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Brexit Secretary: Let Barnier renegotiate or no-deal is coming down the tracks

Stephen Barclay’s plea regarding Michel Barnier came as further Government leaks warned of the impacts a no-deal would have on the UK.

Brexit Secretary Stephen Barclay (Yui Mok/PA)
Brexit Secretary Stephen Barclay (Yui Mok/PA)

The Brexit Secretary has called on EU leaders to give their chief negotiator the mandate to re-broker an agreement, otherwise no-deal “is coming down the tracks”.

But Stephen Barclay’s plea regarding Michel Barnier came as further Government leaks warned of the impacts a no-deal would have on the UK.

Schools may have to close, food for pupils’ meals could run short and exams may be disrupted, according to the Department for Education (DfE) analysis obtained by the Observer.

Mr Barclay said the EU negotiator told him in their discussion this week that he is bound by the instructions given to him by the Commission and leaders of member states.

But Mr Barclay argued the “political realities have changed” since the task was set, with 61% of MEPs having changed in the recent election.

“Such a fundamental shift illustrates the need for a change of approach,” Mr Barclay wrote in the Mail on Sunday.

“Mr Barnier needs to urge EU leaders to consider this if they too want an agreement, to enable him to negotiate in a way that finds common ground with the UK. Otherwise, no-deal is coming down the tracks.”

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The EU’s Brexit negotiator Michel Barnier (Stefan Rousseau/PA)

Prime Minister Boris Johnson has ramped up his rhetoric over his desires to take the UK out of the EU by October 31, as part of his “do or die” commitment.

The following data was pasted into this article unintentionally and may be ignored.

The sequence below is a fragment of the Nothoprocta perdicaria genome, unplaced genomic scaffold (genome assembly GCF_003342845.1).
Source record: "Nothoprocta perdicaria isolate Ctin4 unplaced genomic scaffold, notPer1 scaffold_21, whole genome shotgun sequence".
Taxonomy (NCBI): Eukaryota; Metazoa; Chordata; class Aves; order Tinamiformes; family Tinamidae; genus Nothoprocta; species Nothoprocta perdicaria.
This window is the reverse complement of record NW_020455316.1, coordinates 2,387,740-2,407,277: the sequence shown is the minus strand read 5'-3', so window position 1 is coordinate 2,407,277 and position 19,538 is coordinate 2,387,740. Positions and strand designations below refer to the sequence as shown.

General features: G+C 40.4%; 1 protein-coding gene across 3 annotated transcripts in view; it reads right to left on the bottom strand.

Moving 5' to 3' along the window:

He has clashed with EU leaders, saying the Irish backstop to prevent a hard border must be abolished and insisted a new deal can be achieved.

But Brussels has refused to reopen Theresa May’s Withdrawal Agreement and Irish premier Leo Varadkar told him this week that the backstop was “necessary as a consequence of decisions taken in the UK”.

The threat posed by a no-deal departure has been disclosed in a series of departmental leaks this week.

Citing Dover as having the highest risk, the DfE document says: “Risk of travel disruption could result in school and early years settings closures, pupil and staff absence and exam disruption.”

It says that communications “could spark undue alarm or panic food buying among the general public” and that “in light of any food shortages” it will guide on how schools “can interpret the food menu standards flexibly”.

Shadow education secretary Angela Rayner said: “This document lays bare the potential consequences of a disastrous no-deal Brexit for our schools and nurseries, and the parents and children who rely on them.

“By the Government’s own admission, head teachers may be left unable to feed their pupils or forced to close their doors entirely.”

The DfE said schools provisions is likely to be protected in the event of no-deal.

“We are confident provision for schools will be protected in the event of the UK having to leave the EU without an agreement and there are robust contingency plans in place to ensure schools are prepared in all eventualities,” a spokeswoman said.

A separate leaked Government document suggested no-deal could trigger “consumer panic”, food shortages and an increased security threat within a fortnight.

Warnings also came from Bank of England Governor Mark Carney, who said that shoppers and motorists will face higher prices and a “substantial number” of firms could find they can no longer compete in its event.

The Government’s spending watchdog, the Office for Budget Responsibility, also recently warned that no-deal would increase borrowing by £30 billion a year and plunge the nation into a recession.

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